Last week, in his hospital bed, Rubino told a reporter that he misses his arm, that the steel pins in his leg are painful, and that he sometimes feels that both he and the price he paid for supporting Aquino have been forgotten by the president and her government.
Beneath a tinsel Christmas ornament and a wall sticker bearing the words "I love Jesus," Rubino leafed through a collection of tattered newspaper clippings and talked about how he had challenged the political warlords on Panay "to help bring democracy and peace back to our country."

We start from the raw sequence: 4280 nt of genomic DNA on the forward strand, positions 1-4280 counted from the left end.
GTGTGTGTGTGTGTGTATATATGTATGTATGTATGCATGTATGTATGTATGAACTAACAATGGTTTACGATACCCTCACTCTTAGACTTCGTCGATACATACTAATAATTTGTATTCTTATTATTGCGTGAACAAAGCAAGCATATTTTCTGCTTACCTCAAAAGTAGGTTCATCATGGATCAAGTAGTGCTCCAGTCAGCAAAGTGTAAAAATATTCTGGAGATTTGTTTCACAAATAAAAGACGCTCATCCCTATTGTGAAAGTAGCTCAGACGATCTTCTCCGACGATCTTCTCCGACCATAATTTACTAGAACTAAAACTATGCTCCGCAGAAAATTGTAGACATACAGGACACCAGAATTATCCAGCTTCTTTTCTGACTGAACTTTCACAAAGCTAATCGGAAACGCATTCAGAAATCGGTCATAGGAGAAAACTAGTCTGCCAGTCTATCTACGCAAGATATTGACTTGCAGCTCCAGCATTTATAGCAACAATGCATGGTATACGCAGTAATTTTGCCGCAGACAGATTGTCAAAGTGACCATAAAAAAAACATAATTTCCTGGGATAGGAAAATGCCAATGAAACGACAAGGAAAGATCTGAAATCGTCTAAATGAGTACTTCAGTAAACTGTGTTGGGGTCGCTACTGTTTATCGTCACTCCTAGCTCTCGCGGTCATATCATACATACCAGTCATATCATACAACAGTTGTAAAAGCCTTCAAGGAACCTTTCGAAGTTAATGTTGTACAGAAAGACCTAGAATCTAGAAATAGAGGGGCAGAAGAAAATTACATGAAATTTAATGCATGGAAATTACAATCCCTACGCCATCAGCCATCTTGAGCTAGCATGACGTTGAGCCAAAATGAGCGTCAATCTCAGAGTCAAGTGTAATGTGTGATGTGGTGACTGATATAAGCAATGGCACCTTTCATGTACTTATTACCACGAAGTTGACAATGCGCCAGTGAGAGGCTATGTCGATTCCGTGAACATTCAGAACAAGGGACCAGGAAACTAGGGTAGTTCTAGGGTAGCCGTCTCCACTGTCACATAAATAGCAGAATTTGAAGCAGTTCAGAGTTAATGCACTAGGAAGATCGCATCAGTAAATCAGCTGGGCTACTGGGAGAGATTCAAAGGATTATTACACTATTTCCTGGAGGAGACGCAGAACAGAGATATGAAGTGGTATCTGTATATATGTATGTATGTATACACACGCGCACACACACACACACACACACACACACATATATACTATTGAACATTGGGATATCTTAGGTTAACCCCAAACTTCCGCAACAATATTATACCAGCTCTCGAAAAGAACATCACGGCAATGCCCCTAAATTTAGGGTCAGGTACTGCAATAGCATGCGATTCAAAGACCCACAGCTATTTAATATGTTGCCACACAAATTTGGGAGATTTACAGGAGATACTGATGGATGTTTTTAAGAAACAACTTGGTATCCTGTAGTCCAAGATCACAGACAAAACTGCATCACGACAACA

Now, he said, things have changed. "Things are still not peaceful," he went on, "but Cory (Aquino) is good, and there is more hope than there was before. Things are better now than they were before, but I cannot really say why."
Rubino's wife, Aniolina, who has sat beside his bed every day for the last 18 months, nodded in agreement.
"The important thing," she said, "is that Florentino Rubino lived. And he is still alive. He can still see his six children. And he can still fight to recover. We still have hope."